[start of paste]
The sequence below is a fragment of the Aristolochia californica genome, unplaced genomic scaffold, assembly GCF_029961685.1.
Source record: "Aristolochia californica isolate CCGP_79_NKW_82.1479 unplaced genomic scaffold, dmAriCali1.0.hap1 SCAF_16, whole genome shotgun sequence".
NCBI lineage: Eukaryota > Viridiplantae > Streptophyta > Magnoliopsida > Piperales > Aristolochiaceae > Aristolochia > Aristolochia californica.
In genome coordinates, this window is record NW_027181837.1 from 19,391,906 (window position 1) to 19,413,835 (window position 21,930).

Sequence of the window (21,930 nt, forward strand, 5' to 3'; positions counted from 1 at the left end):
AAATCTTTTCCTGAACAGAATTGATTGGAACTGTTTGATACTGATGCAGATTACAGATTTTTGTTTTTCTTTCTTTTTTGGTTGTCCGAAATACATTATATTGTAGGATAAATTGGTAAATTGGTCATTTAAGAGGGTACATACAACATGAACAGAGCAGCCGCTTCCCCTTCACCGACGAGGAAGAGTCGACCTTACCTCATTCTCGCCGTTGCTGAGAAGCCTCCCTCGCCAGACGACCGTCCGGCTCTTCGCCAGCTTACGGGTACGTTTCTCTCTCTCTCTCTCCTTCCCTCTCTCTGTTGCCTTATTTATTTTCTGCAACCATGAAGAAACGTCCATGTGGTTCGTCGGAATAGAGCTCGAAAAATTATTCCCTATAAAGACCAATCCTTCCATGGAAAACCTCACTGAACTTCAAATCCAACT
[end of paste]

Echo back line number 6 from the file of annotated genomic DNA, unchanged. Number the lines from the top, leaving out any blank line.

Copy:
AAATCTTTTCCTGAACAGAATTGATTGGAACTGTTTGATACTGATGCAGATTACAGATTTTTGTTTTTCTTTCTTTTTTGGTTGTCCGAAATACATTATATTGTAGGATAAATTGGTAAATTGGTCATTTAAGAGGGTACATACAACATGAACAGAGCAGCCGCTTCCCCTTCACCGACGAGGAAGAGTCGACCTTACCTCATTCTCGCCGTTGCTGAGAAGCCTCCCTCGCCAGACGACCGTCCGGCTCTTCGCCAGCTTACGGGTACGTTTCTCTCTCTCTCTCTCCTTCCCTCTCTCTGTTGCCTTATTTATTTTCTGCAACCATGAAGAAACGTCCATGTGGTTCGTCGGAATAGAGCTCGAAAAATTATTCCCTATAAAGACCAATCCTTCCATGGAAAACCTCACTGAACTTCAAATCCAACT